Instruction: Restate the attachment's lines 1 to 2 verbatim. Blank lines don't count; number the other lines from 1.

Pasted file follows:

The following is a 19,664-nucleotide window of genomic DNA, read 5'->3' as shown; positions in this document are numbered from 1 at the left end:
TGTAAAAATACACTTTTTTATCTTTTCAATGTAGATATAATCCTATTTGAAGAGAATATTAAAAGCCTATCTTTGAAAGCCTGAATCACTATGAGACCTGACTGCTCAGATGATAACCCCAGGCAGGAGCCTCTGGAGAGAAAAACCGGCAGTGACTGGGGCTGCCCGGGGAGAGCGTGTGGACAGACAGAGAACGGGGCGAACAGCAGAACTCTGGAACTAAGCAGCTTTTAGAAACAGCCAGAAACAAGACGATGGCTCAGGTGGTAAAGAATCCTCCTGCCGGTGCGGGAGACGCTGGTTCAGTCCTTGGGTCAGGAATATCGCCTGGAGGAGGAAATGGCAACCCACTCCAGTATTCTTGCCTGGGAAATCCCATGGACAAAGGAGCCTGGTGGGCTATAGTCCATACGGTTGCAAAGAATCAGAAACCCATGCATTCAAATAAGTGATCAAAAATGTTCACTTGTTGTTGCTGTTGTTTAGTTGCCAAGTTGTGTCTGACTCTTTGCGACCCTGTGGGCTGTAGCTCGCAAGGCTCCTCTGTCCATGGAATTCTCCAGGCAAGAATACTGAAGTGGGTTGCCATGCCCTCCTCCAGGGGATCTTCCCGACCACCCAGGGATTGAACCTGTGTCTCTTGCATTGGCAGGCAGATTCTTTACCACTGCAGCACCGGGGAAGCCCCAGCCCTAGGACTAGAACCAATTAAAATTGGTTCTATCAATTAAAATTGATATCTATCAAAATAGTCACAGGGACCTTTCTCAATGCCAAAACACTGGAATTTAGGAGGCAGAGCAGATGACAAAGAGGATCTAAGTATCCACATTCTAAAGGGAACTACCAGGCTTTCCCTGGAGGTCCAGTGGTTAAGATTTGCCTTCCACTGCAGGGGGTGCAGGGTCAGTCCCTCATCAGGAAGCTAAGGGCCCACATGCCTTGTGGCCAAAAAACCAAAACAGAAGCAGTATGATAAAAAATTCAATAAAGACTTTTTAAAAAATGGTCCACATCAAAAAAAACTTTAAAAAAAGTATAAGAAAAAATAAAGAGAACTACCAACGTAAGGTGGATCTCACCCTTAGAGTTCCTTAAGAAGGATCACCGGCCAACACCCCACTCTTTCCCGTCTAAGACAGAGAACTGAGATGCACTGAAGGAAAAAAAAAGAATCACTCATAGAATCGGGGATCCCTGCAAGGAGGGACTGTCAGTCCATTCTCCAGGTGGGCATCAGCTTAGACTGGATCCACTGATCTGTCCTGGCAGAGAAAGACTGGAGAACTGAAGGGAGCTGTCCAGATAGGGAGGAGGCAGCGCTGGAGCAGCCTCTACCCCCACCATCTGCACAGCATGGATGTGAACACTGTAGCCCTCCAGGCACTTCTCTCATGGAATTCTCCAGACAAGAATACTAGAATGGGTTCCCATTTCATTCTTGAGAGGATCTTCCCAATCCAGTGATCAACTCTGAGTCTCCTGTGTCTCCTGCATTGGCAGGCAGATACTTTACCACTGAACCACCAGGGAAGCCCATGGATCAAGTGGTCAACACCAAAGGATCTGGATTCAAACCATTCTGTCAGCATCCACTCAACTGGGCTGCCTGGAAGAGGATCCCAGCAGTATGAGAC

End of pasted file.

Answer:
The following is a 19,664-nucleotide window of genomic DNA, read 5'->3' as shown; positions in this document are numbered from 1 at the left end:
TGTAAAAATACACTTTTTTATCTTTTCAATGTAGATATAATCCTATTTGAAGAGAATATTAAAAGCCTATCTTTGAAAGCCTGAATCACTATGAGACCTGACTGCTCAGATGATAACCCCAGGCAGGAGCCTCTGGAGAGAAAAACCGGCAGTGACTGGGGCTGCCCGGGGAGAGCGTGTGGACAGACAGAGAACGGGGCGAACAGCAGAACTCTGGAACTAAGCAGCTTTTAGAAACAGCCAGAAACAAGACGATGGCTCAGGTGGTAAAGAATCCTCCTGCCGGTGCGGGAGACGCTGGTTCAGTCCTTGGGTCAGGAATATCGCCTGGAGGAGGAAATGGCAACCCACTCCAGTATTCTTGCCTGGGAAATCCCATGGACAAAGGAGCCTGGTGGGCTATAGTCCATACGGTTGCAAAGAATCAGAAACCCATGCATTCAAATAAGTGATCAAAAATGTTCACTTGTTGTTGCTGTTGTTTAGTTGCCAAGTTGTGTCTGACTCTTTGCGACCCTGTGGGCTGTAGCTCGCAAGGCTCCTCTGTCCATGGAATTCTCCAGGCAAGAATACTGAAGTGGGTTGCCATGCCCTCCTCCAGGGGATCTTCCCGACCACCCAGGGATTGAACCTGTGTCTCTTGCATTGGCAGGCAGATTCTTTACCACTGCAGCACCGGGGAAGCCCCAGCCCTAGGACTAGAACCAATTAAAATTGGTTCTATCAATTAAAATTGATATCTATCAAAATAGTCACAGGGACCTTTCTCAATGCCAAAACACTGGAATTTAGGAGGCAGAGCAGATGACAAAGAGGATCTAAGTATCCACATTCTAAAGGGAACTACCAGGCTTTCCCTGGAGGTCCAGTGGTTAAGATTTGCCTTCCACTGCAGGGGGTGCAGGGTCAGTCCCTCATCAGGAAGCTAAGGGCCCACATGCCTTGTGGCCAAAAAACCAAAACAGAAGCAGTATGATAAAAAATTCAATAAAGACTTTTTAAAAAATGGTCCACATCAAAAAAAACTTTAAAAAAAGTATAAGAAAAAATAAAGAGAACTACCAACGTAAGGTGGATCTCACCCTTAGAGTTCCTTAAGAAGGATCACCGGCCAACACCCCACTCTTTCCCGTCTAAGACAGAGAACTGAGATGCACTGAAGGAAAAAAAAAGAATCACTCATAGAATCGGGGATCCCTGCAAGGAGGGACTGTCAGTCCATTCTCCAGGTGGGCATCAGCTTAGACTGGATCCACTGATCTGTCCTGGCAGAGAAAGACTGGAGAACTGAAGGGAGCTGTCCAGATAGGGAGGAGGCAGCGCTGGAGCAGCCTCTACCCCCACCATCTGCACAGCATGGATGTGAACACTGTAGCCCTCCAGGCACTTCTCTCATGGAATTCTCCAGACAAGAATACTAGAATGGGTTCCCATTTCATTCTTGAGAGGATCTTCCCAATCCAGTGATCAACTCTGAGTCTCCTGTGTCTCCTGCATTGGCAGGCAGATACTTTACCACTGAACCACCAGGGAAGCCCATGGATCAAGTGGTCAACACCAAAGGATCTGGATTCAAACCATTCTGTCAGCATCCACTCAACTGGGCTGCCTGGAAGAGGATCCCAGCAGTATGAGAC